Tomorrow December 5, the feast of Saint Nicolas will be celebrated here in the Netherlands and part of Flanders. As a child I was a firm believer in this holy man and was convinced that it was he who brought presents himself in my shoe placed near the heating, riding with his white horse over the roofs.
This historical Nicolas (15 March 270 – 6 December 343) was bishop of Myra. He must have been an impressive figure and some of his miracles – e.g. the saving of the three innocent men and the rescue of three sisters form prostitution – might indeed go back on historical events, as often the church was the only institution helping the poor. This bishop has become one of the major saints in both the Eastern and the Western tradition and the only saint known and loved by protestant Dutch children. The following story is taken from Jacobus de Voragine’s (1229-1298) Legenda Aurea. Cutting down sacred trees was a topos in the life of many saints and so Saint Nicolas did too, though I think that more such trees were cut down in vitae than in real life.
Iacobus de Voragine, Legenda Aurea, Historia Sancti Nicolai, pars V.
Cum autem regio illa idolis deservisset, prae ceteris nefandae Dianae simulacrum populus coluerat adeo, ut usque ad tempus viri Dei nonnulli rustici praedictae religioni exsecrabili deservirent ac sub quadam arbore consecrata Dianae quosdam ritus gentilium exercerent. Ac vir Dei praedictum ritum de omnibus finibus expulit ipsamque arborem praecidi mandavit. Iratus ex hoc contra eum hostis antiquus oleum Mydyatum, quod in naturam in aqua et lapidibus ardet, confecit seque in formam religiosae feminae transfigurans quibusdam ad virum Dei navigantibus in quadam saginula obviavit sicque affata est eos: "Mallem ad Sanctum Dei venire vobiscum, sed nequeo. Rogo ergo vos, ut hoc oleum ad eius ecclesiam offeratis et ob mei memoriam exinde aulae eius parietes liniatis." Et statim evanuit.
Et ecce aliam cernunt naviculam cum honestis personis, inter quos erat simillimus sancto Nicolao, qui sic ait illis: "Heu quid mulier illa locuta est vobis vel quid attulit!" Illi autem cuncta per ordinem narraverunt. Quibus ille: "Haec est impudica Diana, et ut me verum dicere comprobetis, oleum illud in mare proicite." Quibus proicientibus ingens ignis in mari succenditur et contra naturam diutius in mari ardens conspicitur. Venientes igitur ad servum Dei aiebant: "Vere tu es ille, qui nobis in mari apparuisti et a diaboli insidiis liberasti;"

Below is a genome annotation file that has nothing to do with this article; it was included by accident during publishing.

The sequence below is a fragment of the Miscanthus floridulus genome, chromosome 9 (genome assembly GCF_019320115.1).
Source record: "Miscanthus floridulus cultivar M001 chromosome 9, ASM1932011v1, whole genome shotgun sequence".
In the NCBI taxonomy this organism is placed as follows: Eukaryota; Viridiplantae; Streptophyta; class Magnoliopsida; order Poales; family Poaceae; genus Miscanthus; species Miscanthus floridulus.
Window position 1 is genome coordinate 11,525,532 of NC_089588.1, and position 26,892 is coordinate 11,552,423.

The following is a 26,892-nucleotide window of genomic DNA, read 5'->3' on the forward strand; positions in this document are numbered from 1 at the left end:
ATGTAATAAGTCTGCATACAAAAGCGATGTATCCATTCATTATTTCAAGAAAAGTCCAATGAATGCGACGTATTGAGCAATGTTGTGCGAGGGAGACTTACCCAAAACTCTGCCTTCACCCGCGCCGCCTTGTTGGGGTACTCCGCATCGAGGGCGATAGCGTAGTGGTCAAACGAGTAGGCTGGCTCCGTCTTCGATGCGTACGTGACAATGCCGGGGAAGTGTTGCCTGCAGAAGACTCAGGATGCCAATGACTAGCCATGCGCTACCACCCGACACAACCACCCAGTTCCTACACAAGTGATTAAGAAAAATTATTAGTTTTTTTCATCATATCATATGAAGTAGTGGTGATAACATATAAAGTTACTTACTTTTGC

deservio (+ dat.): to serve, honour
nefandus: heinous, awful
Diana: Artemis had taken over traits from the pre-Greek great goddesses worshipped in Asia Minor.
colo colui cultum: to worship
adeo, ut usque ad tempus: to such an extent that (even) till that time
viri Dei: Christians
rusticus: from the country-side (It was not unusal that people were Christians, but also performed heathen rituals at special occasions.)
praedictus: mentioned afore
vir Dei: Saint Nicolas
expello expulsi expulsum: to drive away, expel
praecidi –cidi –cisum: to cut down
ex hoc: because of that
hostis antiquus: the Devil
oleum Mydyatum: oil from Midyat (a place in Turkey). I have been unable to find out which kind of oil this is, but it might be a kind of Greek fire.
in naturam: contrary to nature
ardeo arsi arsum: to burn
obvio (+ dat.): to meet (quibusdam…obviavit)
affor affatus: to address
nequeo nequivi (-ire): not to be able to
exinde: then, after that
linio: to oint, smear
paries parietis (m.): wall
evanesco evanui: to vanish, disappear
cerno crevi cretum: to perceive
cuncta per ordinem: everything in succession
comprobo (-are): to prove
succendo –cendi -censum: to burn
diutius: for a very long time
servum Dei: Saint Nicolas
aio: to say, confirm
insidiae insidiarum: trap
Translation by William Craxton (1483, but with modernized spelling)
And in this country the people served idols and worshipped the false image of the cursed Diana. And to the time of this holy man, many of them had some customs of the paynims, for to sacrifice to Diana under a sacred tree; but this good man made them of all the country to cease then these customs, and commanded to cut off the tree. Then the devil was angry and wroth against him, and made an oil that burned, against nature, in water, and burned stones also. And then he transformed him in the guise of a religious woman, and put him in a little boat, and encountered pilgrims that sailed in the sea towards this holy saint, and areasoned them thus, and said: “I would fain go to this holy man, but I may not, wherefore I pray you to bear this oil into his church, and for the remembrance of me, that ye anoint the walls of the hall”; and anon he vanished away. Then they saw anon after another ship with honest persons, among whom there was one like to Nicholas, which spake to them softly: “What hath this woman said to you, and what hath she brought?” And they told to him all by order. And he said to them: “This is the evil and foul Diana; and to the end that ye know that I say truth, cast that oil into the sea.” And when they had cast it, a great fire caught it in the sea, and they saw it long burn against nature. Then they came to this holy man and said to him: “Verily thou art he that appeared to us in the sea and deliveredst us from the sea and awaits of the devil.”